have positive outcomes for reading fluency

11
A look at our population
  • This study was conducted in a university clinic
    where community families paid for supplemental
    instruction for their children who were served in
    public and/or private P-12 schools
  • The students all received special education
    services in their schools under various
    categories
  • The students received progress monitoring for CWR
    per minute in our clinic and had word decoding
    skills
  • The families requested information for effective
    ways to help their children learn to read

12
A look at best practice
  • National Reading Panel (200)
  • Guided oral reading interventions for word
    recognition, fluency and comprehension
  • Listening passage preview (reading to the
    student)
  • Repeated readings (read and re-read same passage)
  • Error correction
  • Feedback
  • Reward contingencies

13
How do we condense evidence-based practice to
educate families for tutoring?
  • We knew that it would be too resource intensive
    to provide the instruction, modeling/demonstration
    , feedback, and integrity checks over the course
    of the intervention that is required
  • We looked for a commercial package to meet the
    requirements

14
Our choice
  • We decided to use the One Minute Reader from Read
    Naturally because
  • It incorporated the recommendations from the
    National Reading Panel (2000) in the activities
  • It came with a DVD that families could refer back
    to at any time to clarify procedures
  • We added a procedure to complement the package
    that focused on parent reflection for each
    tutoring session
  • Qualitative data
  • Served as an integrity check

15
Parent training
  • Individual consultation to view the DVD with the
    researcher and/or the assistant and answer any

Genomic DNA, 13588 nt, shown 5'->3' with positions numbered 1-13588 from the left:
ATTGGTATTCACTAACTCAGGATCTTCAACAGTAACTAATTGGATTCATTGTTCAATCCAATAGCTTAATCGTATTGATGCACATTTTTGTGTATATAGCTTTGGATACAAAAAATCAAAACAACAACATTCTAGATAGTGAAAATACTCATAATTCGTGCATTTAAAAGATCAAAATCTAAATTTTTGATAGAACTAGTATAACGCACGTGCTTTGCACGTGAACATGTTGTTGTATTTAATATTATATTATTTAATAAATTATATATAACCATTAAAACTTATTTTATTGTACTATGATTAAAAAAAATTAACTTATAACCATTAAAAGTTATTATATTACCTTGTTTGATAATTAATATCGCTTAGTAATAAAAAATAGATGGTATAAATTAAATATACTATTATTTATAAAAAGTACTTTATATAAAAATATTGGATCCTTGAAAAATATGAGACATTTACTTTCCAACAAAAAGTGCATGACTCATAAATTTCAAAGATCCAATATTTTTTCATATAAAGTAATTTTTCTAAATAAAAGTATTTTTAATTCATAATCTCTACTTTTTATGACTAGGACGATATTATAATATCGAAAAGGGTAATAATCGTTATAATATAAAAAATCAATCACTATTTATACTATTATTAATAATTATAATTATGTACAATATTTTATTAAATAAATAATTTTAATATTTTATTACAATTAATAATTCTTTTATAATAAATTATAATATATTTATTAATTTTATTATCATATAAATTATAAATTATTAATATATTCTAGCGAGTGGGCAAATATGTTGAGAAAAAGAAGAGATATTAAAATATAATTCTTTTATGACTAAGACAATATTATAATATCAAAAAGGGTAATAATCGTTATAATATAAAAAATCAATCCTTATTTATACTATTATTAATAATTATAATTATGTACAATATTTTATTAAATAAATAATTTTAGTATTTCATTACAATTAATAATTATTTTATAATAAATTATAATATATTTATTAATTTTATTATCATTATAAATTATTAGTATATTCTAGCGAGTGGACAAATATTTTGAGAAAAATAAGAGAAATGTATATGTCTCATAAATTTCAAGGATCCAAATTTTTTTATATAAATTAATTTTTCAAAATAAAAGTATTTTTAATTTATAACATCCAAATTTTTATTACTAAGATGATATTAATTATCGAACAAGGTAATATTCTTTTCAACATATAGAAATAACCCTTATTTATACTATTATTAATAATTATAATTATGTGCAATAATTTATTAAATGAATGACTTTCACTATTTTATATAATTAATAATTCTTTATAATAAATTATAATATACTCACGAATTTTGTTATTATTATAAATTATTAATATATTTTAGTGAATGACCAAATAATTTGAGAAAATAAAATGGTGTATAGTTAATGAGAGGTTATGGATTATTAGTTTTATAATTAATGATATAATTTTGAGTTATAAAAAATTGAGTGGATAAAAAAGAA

questions
  • About 1 hour
  • Introduction to the additional session
    questionaire
  • Length of session
  • Errors on final reading
  • Score on comprehension check
  • Growth on Hot Reading ( of words)
  • Rating of enjoyment (parent and child)
  • Amount of time in direct supervision of session

16
Reading Fluency Generalization
  • Collected data within the OMR
  • Collected data with a one minute reading probe
    from the Basic Skills (Sopris West)
  • Collected data with the Basic Reading Inventory
    (Jerry Johns BRI)

17
Participants
  • Hal was a 12 year old AA student identified as
    having an emotional disturbance with a secondary
    learning disability
  • Oscar was a 10 year old AA student diagnosed
    with CP, visual impairment, seizure disorder, and
    receives special education under the category of
    cognitive disabilities
  • Sheila was a 10 year old EA student who was
    identified as a struggling reader by her
    general education teacher.

18
Sheila
  • The mother was very adept with the instructional
    package
  • The mother started out supervising about ¾ of the
    session then to about ½ of the session and
    finished the majority of the sessions supervising
    less than ¼ of the session
  • The mother reported satisfaction with the program

19
Sheilas outcomes
Fourth Grade Passage
Fifth Grade passage
20
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21
Hals outcomes
  • Both Hal and his mother greatly enjoyed the OMR
    stories and strategies
  • Hal finished 2 grade levels of stories during the
    6 weeks of sessions
  • The mother reported spending almost the whole
    time in direct supervision then finished the last
    2 weeks supervising about ¾ of the session

22
Hals outcomes
23
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24
Oscars outcomes
  • Oscars mother provided additional qualitative
    data to the individual session sheets
  • The first 2 weeks were like pulling teeth then
    the remaining 6 weeks were somewhat enjoyable to
    strongly enjoyable
  • The mother was singing our praise!

25
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26
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27
Discussion